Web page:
Group FormationWell functioning groups do not just form out of the blue. It takes time for a groupto develop to a point where it can be effective and where all members feelconnected to it. Bruce Tuckman has identified four stages that characterize thedevelopment of groups. Understanding these stages can help determine what ishappening with a group and how to manage what is occurring. These four groupdevelopment stages are known as forming, storming, norming, and performing asdescribed below and the skills needed to successfully guide a group throughthese stages are described by clicking here.FormingThis is the initial stage when the group comes together and members begin todevelop their relationship with one another and learn what is expected of them.This is the stage when team building begins and trust starts to develop. Groupmembers will start establishing limits on acceptable behavior throughexperimentation. Other members’ reactions will determine if a behavior will berepeated. This is also the time when the tasks of the group and the members willbe decided.StormingDuring this stage of group development, interpersonal conflicts arise anddifferences of opinion about the group and its goals will surface. If the group isunable to clearly state its purposes and goals or if it cannot agree on sharedgoals, the group may collapse at this point. It is important to work through theconflict at this time and to establish clear goals. It is necessary for there to bediscussion so everyone feels heard and can come to an agreement on thedirection the group is to move in.NormingOnce the group resolves its conflicts, it can now establish patterns of how to getits work done. Expectations of one another are clearly articulated and acceptedby members of the group. Formal and informal procedures are established indelegating tasks, responding to questions, and in the process by which the groupfunctions. Members of the group come to understand how the group as a wholeoperates.PerformingDuring this final stage of development, issues related to roles, expectations, andnorms are no longer of major importance. The group is now focused on its task,working intentionally and effectively to accomplish its goals. The group will find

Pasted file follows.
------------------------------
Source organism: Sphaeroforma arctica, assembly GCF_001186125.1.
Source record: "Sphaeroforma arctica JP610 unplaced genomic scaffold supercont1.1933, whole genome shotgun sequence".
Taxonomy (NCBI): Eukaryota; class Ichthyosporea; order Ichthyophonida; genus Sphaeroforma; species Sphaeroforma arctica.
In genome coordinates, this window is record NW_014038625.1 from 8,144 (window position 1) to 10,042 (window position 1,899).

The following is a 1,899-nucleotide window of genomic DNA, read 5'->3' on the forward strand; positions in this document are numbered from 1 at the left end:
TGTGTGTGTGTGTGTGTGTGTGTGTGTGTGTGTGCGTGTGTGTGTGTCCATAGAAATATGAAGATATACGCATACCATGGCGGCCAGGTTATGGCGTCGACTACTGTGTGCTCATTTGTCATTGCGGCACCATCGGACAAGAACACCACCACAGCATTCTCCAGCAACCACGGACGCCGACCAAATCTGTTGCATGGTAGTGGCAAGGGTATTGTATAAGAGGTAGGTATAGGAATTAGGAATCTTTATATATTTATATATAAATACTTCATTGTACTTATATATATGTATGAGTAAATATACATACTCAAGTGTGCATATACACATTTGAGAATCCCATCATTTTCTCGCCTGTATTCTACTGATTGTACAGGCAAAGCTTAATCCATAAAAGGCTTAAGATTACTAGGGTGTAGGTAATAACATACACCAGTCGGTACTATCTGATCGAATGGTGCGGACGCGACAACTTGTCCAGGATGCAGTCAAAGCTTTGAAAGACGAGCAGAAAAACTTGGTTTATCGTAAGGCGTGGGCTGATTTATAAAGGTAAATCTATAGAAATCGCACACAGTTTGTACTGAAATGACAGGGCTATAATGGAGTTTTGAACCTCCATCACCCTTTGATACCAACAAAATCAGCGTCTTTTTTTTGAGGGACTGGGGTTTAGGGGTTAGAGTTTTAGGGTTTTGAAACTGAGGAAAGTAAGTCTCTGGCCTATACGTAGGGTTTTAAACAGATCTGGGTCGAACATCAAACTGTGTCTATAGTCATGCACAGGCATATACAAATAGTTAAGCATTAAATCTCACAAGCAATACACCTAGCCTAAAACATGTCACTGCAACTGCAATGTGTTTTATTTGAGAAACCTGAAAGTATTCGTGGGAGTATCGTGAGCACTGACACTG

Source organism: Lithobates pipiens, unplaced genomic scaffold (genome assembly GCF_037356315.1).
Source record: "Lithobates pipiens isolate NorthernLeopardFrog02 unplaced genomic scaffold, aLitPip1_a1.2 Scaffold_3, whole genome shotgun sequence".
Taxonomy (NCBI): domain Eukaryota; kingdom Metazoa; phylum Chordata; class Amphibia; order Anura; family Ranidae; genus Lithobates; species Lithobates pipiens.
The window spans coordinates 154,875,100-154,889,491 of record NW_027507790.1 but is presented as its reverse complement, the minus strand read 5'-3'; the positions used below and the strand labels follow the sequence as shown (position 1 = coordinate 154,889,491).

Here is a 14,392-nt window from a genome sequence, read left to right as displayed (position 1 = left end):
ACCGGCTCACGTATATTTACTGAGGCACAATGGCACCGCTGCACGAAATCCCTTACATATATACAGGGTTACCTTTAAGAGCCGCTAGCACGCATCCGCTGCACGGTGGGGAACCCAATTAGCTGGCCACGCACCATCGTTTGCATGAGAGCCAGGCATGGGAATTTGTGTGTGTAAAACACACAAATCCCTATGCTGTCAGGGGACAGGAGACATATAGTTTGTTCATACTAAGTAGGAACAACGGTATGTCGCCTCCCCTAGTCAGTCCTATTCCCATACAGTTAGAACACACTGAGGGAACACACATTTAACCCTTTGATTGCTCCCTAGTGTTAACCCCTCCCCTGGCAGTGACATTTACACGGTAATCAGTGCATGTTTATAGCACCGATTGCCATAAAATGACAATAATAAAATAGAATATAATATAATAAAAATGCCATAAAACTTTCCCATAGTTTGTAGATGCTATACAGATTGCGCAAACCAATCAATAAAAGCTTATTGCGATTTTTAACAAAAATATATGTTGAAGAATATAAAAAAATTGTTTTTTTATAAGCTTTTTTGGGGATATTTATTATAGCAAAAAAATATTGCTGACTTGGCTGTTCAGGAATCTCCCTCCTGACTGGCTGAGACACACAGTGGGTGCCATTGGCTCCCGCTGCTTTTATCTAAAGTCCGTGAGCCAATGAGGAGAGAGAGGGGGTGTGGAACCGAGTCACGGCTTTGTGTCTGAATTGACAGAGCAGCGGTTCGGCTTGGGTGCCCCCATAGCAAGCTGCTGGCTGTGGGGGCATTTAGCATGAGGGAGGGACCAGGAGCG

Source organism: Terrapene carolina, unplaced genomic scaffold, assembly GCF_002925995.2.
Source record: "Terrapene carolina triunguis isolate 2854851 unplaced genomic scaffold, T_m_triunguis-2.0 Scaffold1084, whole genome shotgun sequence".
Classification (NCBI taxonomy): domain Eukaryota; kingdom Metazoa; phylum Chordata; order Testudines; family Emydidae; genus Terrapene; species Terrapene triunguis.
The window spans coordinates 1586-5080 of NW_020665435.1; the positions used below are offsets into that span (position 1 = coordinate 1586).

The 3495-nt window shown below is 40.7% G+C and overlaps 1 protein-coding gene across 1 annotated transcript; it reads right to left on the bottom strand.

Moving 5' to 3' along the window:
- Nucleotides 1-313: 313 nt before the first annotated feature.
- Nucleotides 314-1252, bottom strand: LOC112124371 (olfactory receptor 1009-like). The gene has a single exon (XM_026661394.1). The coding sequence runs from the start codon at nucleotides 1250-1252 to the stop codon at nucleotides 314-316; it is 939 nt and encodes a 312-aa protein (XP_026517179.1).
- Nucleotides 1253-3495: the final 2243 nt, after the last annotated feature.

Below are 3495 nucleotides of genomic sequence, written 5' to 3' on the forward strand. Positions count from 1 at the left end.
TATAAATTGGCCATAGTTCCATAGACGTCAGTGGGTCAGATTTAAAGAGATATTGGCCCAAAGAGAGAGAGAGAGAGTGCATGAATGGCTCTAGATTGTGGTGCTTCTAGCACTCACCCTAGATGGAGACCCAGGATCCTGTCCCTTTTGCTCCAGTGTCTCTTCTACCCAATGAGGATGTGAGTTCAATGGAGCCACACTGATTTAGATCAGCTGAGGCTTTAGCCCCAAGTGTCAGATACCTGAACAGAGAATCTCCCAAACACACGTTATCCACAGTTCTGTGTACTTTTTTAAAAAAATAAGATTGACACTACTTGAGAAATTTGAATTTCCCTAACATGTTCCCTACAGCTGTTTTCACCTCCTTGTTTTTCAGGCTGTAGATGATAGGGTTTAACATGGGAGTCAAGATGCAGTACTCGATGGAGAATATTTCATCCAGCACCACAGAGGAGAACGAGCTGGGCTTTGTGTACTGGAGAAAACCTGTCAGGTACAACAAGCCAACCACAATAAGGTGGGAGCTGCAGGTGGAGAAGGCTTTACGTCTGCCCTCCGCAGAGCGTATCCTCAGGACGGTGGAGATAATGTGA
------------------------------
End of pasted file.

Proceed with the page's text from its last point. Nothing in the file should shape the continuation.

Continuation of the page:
that it can celebrate its accomplishments and that members will be learning newskills and sharing roles.After a group enters the performing stage, it is unrealistic to expect it to remainthere permanently. When new members join or some people leave, there will bea new process of forming, storming, and norming engaged as everyone learnsabout one another. External events may lead to conflicts within the group. Toremain healthy, groups will go through all of these processes in a continuousloop.When conflict arises in a group, do not try to silence the conflict or to run from it.Let the conflict come out into the open so people can discuss it. If the conflict iskept under the surface, members will not be able to build trusting relationshipsand this could harm the group’s effectiveness. If handled properly, the group willcome out of the conflict with a stronger sense of cohesiveness then before.
Skills to Manage Group DevelopmentYou may know the name of the different stages of development but there aredifferent skills and techniques needed to guide a group through the stages. Hereare some suggestions.FormingBe inclusive and empowering. Make sure that everyone connected to the groupis involved. Seek out diverse members and talents and model inclusiveleadership. Identify common purposes and targets of change. Create anenvironment that fosters trust and builds commitment to the group.StormingBe ethical and open to other people’s ideas. Allow differences of opinion to bediscussed. Handle conflict directly and civilly. Keep everyone focused on thepurpose of the group and the topic of conflict. Avoid personal attacks. Examinebiases that may be blocking progress or preventing another member to betreated fairly.NormingBe fair with processes. New members should feel welcomed, informed, andinvolved. Continue to clarify expectations of individuals and of the group.Engage in collaboration and teamwork.PerformingCelebrate accomplishments and find renewal in relationships. Encourage andempower members to learn new skills and to share roles that keep things freshand exciting. Revisit purpose and rebuild commitment.Information adapted from: Komives, S., Lucas, N., McMahon, T. (1998).Exploring Leadership For College Student Who Want to Make a Difference. SanFrancisco, Jossey-Bass Publishers